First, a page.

Your statement, “If the worst case scenario is that we are forced to buy x number of shares, then we should account for that in calculating our return, don’t you think?” makes sense to me as being a very reasonable way in which to gage risk. What is the formula you would use to incorporate the premise that buying the shares is the “risk” into determining the actual return?

    Thanks for your thoughts on this topic.


  4. Trent H. says:


    I like your method of identifying potentially oversold stocks. However, the put selling strategy leaves me scratching my head a bit. I understand options thoroughly, but what I don’t understand is how you can rationally justify the rate of return versus your money at risk if you are put the shares.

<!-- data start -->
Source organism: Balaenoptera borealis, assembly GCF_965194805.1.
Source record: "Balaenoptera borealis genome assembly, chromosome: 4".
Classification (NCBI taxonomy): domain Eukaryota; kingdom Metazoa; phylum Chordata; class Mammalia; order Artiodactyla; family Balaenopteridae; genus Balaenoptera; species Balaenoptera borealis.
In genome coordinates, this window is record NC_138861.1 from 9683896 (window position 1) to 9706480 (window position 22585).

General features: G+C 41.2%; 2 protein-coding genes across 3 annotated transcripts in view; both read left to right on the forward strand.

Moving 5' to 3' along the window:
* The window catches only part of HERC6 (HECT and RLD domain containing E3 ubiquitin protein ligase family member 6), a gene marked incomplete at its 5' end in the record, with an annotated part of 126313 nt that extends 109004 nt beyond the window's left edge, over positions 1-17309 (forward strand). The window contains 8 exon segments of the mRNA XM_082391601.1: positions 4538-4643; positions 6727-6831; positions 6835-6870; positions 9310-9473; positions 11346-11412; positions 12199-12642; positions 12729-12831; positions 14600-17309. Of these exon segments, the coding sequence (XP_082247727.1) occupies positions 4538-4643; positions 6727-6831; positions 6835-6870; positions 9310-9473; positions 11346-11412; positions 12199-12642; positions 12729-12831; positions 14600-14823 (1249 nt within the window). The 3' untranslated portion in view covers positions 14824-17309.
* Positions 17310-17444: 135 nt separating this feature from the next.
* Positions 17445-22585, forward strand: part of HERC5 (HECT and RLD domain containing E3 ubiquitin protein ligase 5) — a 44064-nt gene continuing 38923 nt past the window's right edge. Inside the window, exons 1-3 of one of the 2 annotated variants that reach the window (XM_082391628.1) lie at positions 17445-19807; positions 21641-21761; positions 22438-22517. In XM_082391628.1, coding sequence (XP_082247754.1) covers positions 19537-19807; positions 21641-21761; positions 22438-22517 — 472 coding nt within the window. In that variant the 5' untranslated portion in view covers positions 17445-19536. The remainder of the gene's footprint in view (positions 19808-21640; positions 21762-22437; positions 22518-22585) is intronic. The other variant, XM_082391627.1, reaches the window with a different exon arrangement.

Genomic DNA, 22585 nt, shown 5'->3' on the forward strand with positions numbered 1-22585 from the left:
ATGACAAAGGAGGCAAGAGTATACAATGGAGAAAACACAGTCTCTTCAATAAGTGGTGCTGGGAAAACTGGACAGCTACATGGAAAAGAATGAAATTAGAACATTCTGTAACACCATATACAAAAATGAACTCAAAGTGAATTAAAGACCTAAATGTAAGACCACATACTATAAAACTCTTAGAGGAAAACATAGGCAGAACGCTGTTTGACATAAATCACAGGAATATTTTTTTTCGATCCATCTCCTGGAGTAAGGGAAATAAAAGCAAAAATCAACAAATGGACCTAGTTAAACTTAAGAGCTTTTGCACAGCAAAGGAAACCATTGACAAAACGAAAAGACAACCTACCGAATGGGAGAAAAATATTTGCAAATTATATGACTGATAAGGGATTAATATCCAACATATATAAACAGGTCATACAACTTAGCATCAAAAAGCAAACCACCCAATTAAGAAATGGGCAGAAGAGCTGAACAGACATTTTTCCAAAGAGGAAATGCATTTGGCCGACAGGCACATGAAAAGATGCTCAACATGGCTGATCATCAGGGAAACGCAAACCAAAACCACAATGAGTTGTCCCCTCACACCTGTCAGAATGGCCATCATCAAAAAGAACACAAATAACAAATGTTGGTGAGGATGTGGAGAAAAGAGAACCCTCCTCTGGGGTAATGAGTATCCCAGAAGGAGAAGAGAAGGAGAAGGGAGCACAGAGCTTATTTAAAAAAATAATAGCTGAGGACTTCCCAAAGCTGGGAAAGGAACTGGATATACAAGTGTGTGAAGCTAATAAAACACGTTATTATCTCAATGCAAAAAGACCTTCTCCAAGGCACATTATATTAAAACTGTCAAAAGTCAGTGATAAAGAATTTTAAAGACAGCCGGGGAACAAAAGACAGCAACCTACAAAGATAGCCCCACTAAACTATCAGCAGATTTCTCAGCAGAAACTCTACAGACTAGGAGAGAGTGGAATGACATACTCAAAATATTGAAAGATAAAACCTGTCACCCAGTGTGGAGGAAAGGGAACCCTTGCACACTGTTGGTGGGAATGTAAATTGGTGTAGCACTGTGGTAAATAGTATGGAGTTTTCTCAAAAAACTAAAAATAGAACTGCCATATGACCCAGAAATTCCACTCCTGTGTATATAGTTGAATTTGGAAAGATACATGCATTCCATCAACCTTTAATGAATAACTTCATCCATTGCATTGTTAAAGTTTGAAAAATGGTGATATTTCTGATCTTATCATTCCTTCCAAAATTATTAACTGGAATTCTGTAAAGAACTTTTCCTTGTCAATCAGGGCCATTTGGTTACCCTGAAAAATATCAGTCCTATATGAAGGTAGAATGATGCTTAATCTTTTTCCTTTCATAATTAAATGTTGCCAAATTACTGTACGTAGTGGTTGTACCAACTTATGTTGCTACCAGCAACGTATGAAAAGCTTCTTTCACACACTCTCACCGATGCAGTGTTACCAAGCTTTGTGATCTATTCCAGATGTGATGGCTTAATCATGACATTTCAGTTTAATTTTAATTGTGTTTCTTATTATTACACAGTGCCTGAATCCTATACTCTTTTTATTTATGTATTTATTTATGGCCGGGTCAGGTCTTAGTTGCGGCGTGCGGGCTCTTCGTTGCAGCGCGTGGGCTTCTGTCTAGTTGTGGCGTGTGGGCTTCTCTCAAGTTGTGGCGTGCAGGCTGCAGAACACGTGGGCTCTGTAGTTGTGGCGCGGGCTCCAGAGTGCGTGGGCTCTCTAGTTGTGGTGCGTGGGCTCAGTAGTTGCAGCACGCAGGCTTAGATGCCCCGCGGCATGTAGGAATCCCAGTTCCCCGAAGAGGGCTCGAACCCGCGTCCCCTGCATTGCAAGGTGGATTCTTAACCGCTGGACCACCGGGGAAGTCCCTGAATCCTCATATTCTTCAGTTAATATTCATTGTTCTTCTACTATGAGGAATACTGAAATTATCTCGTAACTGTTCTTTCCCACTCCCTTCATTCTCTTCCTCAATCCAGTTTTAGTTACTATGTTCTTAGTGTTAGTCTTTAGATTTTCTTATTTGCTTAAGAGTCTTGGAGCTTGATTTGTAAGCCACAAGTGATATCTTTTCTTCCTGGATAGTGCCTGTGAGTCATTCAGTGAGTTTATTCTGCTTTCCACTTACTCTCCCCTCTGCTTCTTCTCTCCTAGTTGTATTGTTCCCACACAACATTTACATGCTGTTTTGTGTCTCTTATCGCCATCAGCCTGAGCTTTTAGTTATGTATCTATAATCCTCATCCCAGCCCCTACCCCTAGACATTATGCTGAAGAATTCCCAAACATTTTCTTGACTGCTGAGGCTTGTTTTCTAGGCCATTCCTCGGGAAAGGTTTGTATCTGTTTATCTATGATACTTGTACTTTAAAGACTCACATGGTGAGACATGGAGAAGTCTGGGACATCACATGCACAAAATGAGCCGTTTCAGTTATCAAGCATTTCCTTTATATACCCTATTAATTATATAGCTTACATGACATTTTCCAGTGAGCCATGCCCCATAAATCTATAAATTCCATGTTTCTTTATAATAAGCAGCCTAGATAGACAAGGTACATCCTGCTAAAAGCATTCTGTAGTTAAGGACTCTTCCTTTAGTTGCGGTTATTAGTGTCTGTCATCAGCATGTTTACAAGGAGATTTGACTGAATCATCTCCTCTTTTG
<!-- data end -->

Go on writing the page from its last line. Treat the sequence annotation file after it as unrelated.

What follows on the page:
I’ve gone over your current and closed positions, and cumulatively, you’ve put right about $1.05 million at risk while taking in just over $132,000 in premium and confirmed profits. The above and the following assume you freeze the portfolio (make no changes) and assume all positions currently open expire out of the money. This will be done over 1101 days (from your first trade on January 9th, 2013 to January 15th, 2016). That’s roughly 4% annualized return on capital at risk.

    Don’t misunderstand me; I’m not arguing that all of your positions would be put to you simultaneously (though, theoretically, they could be). What I’m trying to understand is how you justify your annualized return on capital *at risk.* If the worst case scenario is that we are forced to buy x number of shares, then we should account for that in calculating our return, don’t you think?

    So, please respond and provide some clarification these three points:

    1. What amount of capital did the put selling portfolio start with? Maybe I’m blind, but I don’t see that number stated.